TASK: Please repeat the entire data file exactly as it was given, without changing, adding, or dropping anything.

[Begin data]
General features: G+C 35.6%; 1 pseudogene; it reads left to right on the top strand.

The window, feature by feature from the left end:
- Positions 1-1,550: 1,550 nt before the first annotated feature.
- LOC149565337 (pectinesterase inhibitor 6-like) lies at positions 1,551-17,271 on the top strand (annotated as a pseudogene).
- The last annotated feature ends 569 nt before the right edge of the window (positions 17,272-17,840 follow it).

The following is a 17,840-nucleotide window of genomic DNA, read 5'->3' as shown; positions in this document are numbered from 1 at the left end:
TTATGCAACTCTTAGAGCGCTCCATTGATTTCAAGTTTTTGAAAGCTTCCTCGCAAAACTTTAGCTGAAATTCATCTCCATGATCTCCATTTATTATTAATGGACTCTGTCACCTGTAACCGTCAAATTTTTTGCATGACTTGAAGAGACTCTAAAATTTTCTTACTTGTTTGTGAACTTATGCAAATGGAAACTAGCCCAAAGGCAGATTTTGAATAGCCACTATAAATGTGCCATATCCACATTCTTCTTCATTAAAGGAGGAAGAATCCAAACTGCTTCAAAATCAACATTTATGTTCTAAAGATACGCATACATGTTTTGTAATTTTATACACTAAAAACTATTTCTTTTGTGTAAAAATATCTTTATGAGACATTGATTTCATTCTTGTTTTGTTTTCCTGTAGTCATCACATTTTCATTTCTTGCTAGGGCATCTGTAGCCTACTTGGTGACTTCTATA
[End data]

General features: G+C 35.6%; 1 pseudogene; it reads left to right on the top strand.

The window, feature by feature from the left end:
- Positions 1-1,550: 1,550 nt before the first annotated feature.
- LOC149565337 (pectinesterase inhibitor 6-like) lies at positions 1,551-17,271 on the top strand (annotated as a pseudogene).
- The last annotated feature ends 569 nt before the right edge of the window (positions 17,272-17,840 follow it).

The following is a 17,840-nucleotide window of genomic DNA, read 5'->3' as shown; positions in this document are numbered from 1 at the left end:
TTATGCAACTCTTAGAGCGCTCCATTGATTTCAAGTTTTTGAAAGCTTCCTCGCAAAACTTTAGCTGAAATTCATCTCCATGATCTCCATTTATTATTAATGGACTCTGTCACCTGTAACCGTCAAATTTTTTGCATGACTTGAAGAGACTCTAAAATTTTCTTACTTGTTTGTGAACTTATGCAAATGGAAACTAGCCCAAAGGCAGATTTTGAATAGCCACTATAAATGTGCCATATCCACATTCTTCTTCATTAAAGGAGGAAGAATCCAAACTGCTTCAAAATCAACATTTATGTTCTAAAGATACGCATACATGTTTTGTAATTTTATACACTAAAAACTATTTCTTTTGTGTAAAAATATCTTTATGAGACATTGATTTCATTCTTGTTTTGTTTTCCTGTAGTCATCACATTTTCATTTCTTGCTAGGGCATCTGTAGCCTACTTGGTGACTTCTATA